Disentangling the effect on genomic diversity of natural selection from that of demography is notoriously difficult, but necessary to properly reconstruct the history of species. Here, we use high-quality human genomic data to show that purifying selection at linked sites (i.e. background selection, BGS) and GC-biased gene conversion (gBGC) together affect as much as 95% of the variants of our genome. We find that the magnitude and relative importance of BGS and gBGC are largely determined by variation in recombination rate and base composition. Importantly, synonymous sites and non-transcribed regions are also affected, albeit to different degrees. Their use for demographic inference can lead to strong biases. However, by conditioning on genomic regions with recombination rates above 1.5 cM/Mb and mutation types (C↔G, A↔T), we identify a set of SNPs that is mostly unaffected by BGS or gBGC, and that avoids these biases in the reconstruction of human history.
All data generated and script to analyse them is provided on the dryad repesitory: http://datadryad.org/review?doi=doi:10.5061/dryad.t76fk80
Data from: Background selection and biased gene conversion affect more than 95% of the human genome and bias demographic inferencesAvailable at Dryad Digital Repository under a CC0 Public Domain Dedication.
- Laurent Excoffier
- Laurent Excoffier
The funders had no role in study design, data collection and interpretation, or the decision to submit the work for publication.
- Krishna Veeramah, Stony Brook University, United States
© 2018, Pouyet et al.
This article is distributed under the terms of the Creative Commons Attribution License permitting unrestricted use and redistribution provided that the original author and source are credited.
Disruption of epithelial barriers is a common disease manifestation in chronic degenerative diseases of the airways, lung and intestine. Extensive human genetic studies have identified risk loci in such diseases, including in chronic obstructive pulmonary disease (COPD) and inflammatory bowel diseases (IBD). The genes associated with these loci have not fully been determined, and functional characterization of such genes requires extensive studies in model organisms. Here, we report the results of a screen in Drosophila melanogaster that allowed for rapid identification, validation and prioritization of COPD risk genes that were selected based on risk loci identified in human genome-wide association studies (GWAS) studies. Using intestinal barrier dysfunction in flies as a readout, our results validate the impact of candidate gene perturbations on epithelial barrier function in 56% of the cases, resulting in a prioritized target gene list. We further report the functional characterization in flies of one family of these genes, encoding for nicotinic acetylcholine receptor subunits (nAchR). We find that nAchR signaling in enterocytes of the fly gut promotes epithelial barrier function and epithelial homeostasis by regulating the production of the peritrophic matrix. Our findings identify COPD associated genes critical for epithelial barrier maintenance, and provide insight into the role of epithelial nAchR signaling for homeostasis.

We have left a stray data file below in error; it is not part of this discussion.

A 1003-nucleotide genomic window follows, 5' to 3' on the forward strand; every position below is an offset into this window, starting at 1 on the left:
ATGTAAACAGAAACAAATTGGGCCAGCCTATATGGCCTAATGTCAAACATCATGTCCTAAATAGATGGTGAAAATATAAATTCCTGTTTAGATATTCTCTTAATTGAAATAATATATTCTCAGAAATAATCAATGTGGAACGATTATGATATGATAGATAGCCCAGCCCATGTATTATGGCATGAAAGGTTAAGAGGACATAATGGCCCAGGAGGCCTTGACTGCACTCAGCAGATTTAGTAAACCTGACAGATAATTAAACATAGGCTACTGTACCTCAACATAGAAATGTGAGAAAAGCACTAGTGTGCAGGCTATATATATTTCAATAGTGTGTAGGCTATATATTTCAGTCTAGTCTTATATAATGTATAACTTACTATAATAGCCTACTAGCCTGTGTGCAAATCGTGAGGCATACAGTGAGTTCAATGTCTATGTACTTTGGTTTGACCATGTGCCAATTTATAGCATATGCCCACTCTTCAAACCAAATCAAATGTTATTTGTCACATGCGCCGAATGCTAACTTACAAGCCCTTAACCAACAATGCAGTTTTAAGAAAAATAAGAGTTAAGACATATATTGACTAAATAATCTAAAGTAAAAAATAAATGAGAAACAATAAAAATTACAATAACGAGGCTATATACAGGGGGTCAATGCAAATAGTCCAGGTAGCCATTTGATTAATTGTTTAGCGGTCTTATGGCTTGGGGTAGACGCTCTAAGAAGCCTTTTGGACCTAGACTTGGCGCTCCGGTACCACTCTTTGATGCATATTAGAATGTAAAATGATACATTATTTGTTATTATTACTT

Plasmids enable the dissemination of antimicrobial resistance (AMR) in common Enterobacterales pathogens, representing a major public health challenge. However, the extent of plasmid sharing and evolution between Enterobacterales causing human infections and other niches remains unclear, including the emergence of resistance plasmids. Dense, unselected sampling is essential to developing our understanding of plasmid epidemiology and designing appropriate interventions to limit the emergence and dissemination of plasmid-associated AMR. We established a geographically and temporally restricted collection of human bloodstream infection (BSI)-associated, livestock-associated (cattle, pig, poultry, and sheep faeces, farm soils) and wastewater treatment work (WwTW)-associated (influent, effluent, waterways upstream/downstream of effluent outlets) Enterobacterales. Isolates were collected between 2008 and 2020 from sites <60 km apart in Oxfordshire, UK. Pangenome analysis of plasmid clusters revealed shared ‘backbones’, with phylogenies suggesting an intertwined ecology where well-conserved plasmid backbones carry diverse accessory functions, including AMR genes. Many plasmid ‘backbones’ were seen across species and niches, raising the possibility that plasmid movement between these followed by rapid accessory gene change could be relatively common. Overall, the signature of identical plasmid sharing is likely to be a highly transient one, implying that plasmid movement might be occurring at greater rates than previously estimated, raising a challenge for future genomic One Health studies.